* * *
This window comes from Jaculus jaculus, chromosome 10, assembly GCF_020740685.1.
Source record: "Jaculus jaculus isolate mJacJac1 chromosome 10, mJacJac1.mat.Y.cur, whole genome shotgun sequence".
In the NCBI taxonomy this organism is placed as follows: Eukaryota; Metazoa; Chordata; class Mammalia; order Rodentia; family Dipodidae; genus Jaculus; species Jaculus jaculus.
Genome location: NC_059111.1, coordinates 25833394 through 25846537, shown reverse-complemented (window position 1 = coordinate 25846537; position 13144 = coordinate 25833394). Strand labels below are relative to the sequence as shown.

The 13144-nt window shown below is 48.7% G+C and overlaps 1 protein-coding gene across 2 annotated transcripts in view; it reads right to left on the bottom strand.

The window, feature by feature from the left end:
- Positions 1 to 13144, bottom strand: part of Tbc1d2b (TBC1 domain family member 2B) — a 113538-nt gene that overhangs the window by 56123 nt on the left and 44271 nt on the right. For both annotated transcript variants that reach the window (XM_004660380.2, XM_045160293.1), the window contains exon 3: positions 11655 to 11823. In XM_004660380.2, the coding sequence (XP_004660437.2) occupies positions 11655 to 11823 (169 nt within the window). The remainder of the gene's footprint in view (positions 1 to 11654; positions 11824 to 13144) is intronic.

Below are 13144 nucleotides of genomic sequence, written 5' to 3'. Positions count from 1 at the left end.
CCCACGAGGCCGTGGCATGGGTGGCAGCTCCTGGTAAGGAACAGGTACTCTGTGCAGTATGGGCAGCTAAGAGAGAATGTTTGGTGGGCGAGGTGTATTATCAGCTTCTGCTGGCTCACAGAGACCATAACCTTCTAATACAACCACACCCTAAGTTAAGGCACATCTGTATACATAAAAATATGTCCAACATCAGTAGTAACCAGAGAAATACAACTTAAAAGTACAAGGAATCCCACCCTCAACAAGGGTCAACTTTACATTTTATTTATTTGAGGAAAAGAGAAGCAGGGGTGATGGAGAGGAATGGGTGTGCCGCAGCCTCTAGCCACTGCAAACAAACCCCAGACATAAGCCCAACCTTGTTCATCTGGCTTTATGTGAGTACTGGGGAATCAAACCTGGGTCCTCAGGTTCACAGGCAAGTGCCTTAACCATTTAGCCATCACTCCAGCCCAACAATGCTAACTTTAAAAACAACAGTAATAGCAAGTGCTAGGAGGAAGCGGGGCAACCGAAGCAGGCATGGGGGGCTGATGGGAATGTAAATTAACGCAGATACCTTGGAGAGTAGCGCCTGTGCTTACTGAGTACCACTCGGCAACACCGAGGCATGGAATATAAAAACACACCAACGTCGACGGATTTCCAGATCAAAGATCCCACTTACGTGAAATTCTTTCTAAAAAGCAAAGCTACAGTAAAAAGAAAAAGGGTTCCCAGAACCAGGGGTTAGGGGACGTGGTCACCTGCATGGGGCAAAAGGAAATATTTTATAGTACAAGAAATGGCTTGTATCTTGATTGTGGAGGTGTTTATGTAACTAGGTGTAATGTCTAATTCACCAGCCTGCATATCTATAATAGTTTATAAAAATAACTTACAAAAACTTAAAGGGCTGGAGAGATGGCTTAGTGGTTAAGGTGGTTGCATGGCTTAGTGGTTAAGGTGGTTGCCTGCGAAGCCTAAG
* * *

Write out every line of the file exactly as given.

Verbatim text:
This window comes from Jaculus jaculus, chromosome 10, assembly GCF_020740685.1.
Source record: "Jaculus jaculus isolate mJacJac1 chromosome 10, mJacJac1.mat.Y.cur, whole genome shotgun sequence".
In the NCBI taxonomy this organism is placed as follows: Eukaryota; Metazoa; Chordata; class Mammalia; order Rodentia; family Dipodidae; genus Jaculus; species Jaculus jaculus.
Genome location: NC_059111.1, coordinates 25833394 through 25846537, shown reverse-complemented (window position 1 = coordinate 25846537; position 13144 = coordinate 25833394). Strand labels below are relative to the sequence as shown.

The 13144-nt window shown below is 48.7% G+C and overlaps 1 protein-coding gene across 2 annotated transcripts in view; it reads right to left on the bottom strand.

The window, feature by feature from the left end:
- Positions 1 to 13144, bottom strand: part of Tbc1d2b (TBC1 domain family member 2B) — a 113538-nt gene that overhangs the window by 56123 nt on the left and 44271 nt on the right. For both annotated transcript variants that reach the window (XM_004660380.2, XM_045160293.1), the window contains exon 3: positions 11655 to 11823. In XM_004660380.2, the coding sequence (XP_004660437.2) occupies positions 11655 to 11823 (169 nt within the window). The remainder of the gene's footprint in view (positions 1 to 11654; positions 11824 to 13144) is intronic.

Below are 13144 nucleotides of genomic sequence, written 5' to 3'. Positions count from 1 at the left end.
CCCACGAGGCCGTGGCATGGGTGGCAGCTCCTGGTAAGGAACAGGTACTCTGTGCAGTATGGGCAGCTAAGAGAGAATGTTTGGTGGGCGAGGTGTATTATCAGCTTCTGCTGGCTCACAGAGACCATAACCTTCTAATACAACCACACCCTAAGTTAAGGCACATCTGTATACATAAAAATATGTCCAACATCAGTAGTAACCAGAGAAATACAACTTAAAAGTACAAGGAATCCCACCCTCAACAAGGGTCAACTTTACATTTTATTTATTTGAGGAAAAGAGAAGCAGGGGTGATGGAGAGGAATGGGTGTGCCGCAGCCTCTAGCCACTGCAAACAAACCCCAGACATAAGCCCAACCTTGTTCATCTGGCTTTATGTGAGTACTGGGGAATCAAACCTGGGTCCTCAGGTTCACAGGCAAGTGCCTTAACCATTTAGCCATCACTCCAGCCCAACAATGCTAACTTTAAAAACAACAGTAATAGCAAGTGCTAGGAGGAAGCGGGGCAACCGAAGCAGGCATGGGGGGCTGATGGGAATGTAAATTAACGCAGATACCTTGGAGAGTAGCGCCTGTGCTTACTGAGTACCACTCGGCAACACCGAGGCATGGAATATAAAAACACACCAACGTCGACGGATTTCCAGATCAAAGATCCCACTTACGTGAAATTCTTTCTAAAAAGCAAAGCTACAGTAAAAAGAAAAAGGGTTCCCAGAACCAGGGGTTAGGGGACGTGGTCACCTGCATGGGGCAAAAGGAAATATTTTATAGTACAAGAAATGGCTTGTATCTTGATTGTGGAGGTGTTTATGTAACTAGGTGTAATGTCTAATTCACCAGCCTGCATATCTATAATAGTTTATAAAAATAACTTACAAAAACTTAAAGGGCTGGAGAGATGGCTTAGTGGTTAAGGTGGTTGCATGGCTTAGTGGTTAAGGTGGTTGCCTGCGAAGCCTAAG